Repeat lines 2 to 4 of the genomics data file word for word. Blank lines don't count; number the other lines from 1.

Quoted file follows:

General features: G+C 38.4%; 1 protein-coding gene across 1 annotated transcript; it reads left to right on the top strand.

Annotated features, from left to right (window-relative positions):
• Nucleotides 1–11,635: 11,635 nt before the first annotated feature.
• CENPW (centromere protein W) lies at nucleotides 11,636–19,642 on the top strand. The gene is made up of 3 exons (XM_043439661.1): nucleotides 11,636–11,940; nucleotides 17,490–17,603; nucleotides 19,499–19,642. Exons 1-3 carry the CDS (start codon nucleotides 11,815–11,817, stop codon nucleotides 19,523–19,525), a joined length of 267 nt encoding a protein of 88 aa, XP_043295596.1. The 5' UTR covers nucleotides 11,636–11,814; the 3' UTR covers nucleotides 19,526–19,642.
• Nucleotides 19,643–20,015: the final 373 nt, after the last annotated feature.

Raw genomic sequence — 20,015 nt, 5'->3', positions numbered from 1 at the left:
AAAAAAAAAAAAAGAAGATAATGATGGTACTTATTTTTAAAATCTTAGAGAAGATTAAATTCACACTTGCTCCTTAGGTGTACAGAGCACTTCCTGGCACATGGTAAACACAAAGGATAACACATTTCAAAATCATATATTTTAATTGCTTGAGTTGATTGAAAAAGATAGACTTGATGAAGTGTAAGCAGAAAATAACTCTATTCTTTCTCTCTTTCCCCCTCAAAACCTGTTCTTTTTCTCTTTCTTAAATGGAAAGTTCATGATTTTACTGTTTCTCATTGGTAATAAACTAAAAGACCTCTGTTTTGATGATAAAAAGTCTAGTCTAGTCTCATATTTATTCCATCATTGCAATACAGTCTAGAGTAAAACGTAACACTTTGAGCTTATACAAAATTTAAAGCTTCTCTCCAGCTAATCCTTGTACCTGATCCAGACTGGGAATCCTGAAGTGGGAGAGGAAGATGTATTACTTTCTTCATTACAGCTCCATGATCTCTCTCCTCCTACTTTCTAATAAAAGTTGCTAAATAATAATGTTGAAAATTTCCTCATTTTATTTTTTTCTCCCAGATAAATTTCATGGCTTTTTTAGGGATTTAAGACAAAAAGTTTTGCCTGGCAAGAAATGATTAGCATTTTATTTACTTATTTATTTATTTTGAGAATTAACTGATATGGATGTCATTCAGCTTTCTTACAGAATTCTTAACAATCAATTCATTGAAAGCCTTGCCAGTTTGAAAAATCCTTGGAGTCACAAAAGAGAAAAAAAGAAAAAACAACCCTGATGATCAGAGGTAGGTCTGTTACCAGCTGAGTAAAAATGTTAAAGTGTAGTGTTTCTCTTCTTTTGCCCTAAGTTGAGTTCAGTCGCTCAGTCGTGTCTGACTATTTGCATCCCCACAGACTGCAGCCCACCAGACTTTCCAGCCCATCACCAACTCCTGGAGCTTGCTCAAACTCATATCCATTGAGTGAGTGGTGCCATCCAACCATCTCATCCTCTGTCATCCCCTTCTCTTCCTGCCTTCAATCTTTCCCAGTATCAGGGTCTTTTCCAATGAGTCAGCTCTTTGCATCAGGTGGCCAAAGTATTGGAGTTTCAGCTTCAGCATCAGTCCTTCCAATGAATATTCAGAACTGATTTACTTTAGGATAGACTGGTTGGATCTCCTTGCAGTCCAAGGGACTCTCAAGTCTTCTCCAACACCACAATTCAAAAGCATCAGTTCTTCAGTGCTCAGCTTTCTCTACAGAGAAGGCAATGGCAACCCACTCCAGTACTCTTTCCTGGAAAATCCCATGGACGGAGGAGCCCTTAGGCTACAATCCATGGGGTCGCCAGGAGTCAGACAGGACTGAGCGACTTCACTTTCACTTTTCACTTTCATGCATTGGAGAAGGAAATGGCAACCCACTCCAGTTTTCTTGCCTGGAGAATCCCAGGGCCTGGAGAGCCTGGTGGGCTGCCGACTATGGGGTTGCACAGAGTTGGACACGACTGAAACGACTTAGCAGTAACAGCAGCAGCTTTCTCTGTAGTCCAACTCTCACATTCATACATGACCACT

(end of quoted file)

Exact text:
Annotated features, from left to right (window-relative positions):
• Nucleotides 1–11,635: 11,635 nt before the first annotated feature.
• CENPW (centromere protein W) lies at nucleotides 11,636–19,642 on the top strand. The gene is made up of 3 exons (XM_043439661.1): nucleotides 11,636–11,940; nucleotides 17,490–17,603; nucleotides 19,499–19,642. Exons 1-3 carry the CDS (start codon nucleotides 11,815–11,817, stop codon nucleotides 19,523–19,525), a joined length of 267 nt encoding a protein of 88 aa, XP_043295596.1. The 5' UTR covers nucleotides 11,636–11,814; the 3' UTR covers nucleotides 19,526–19,642.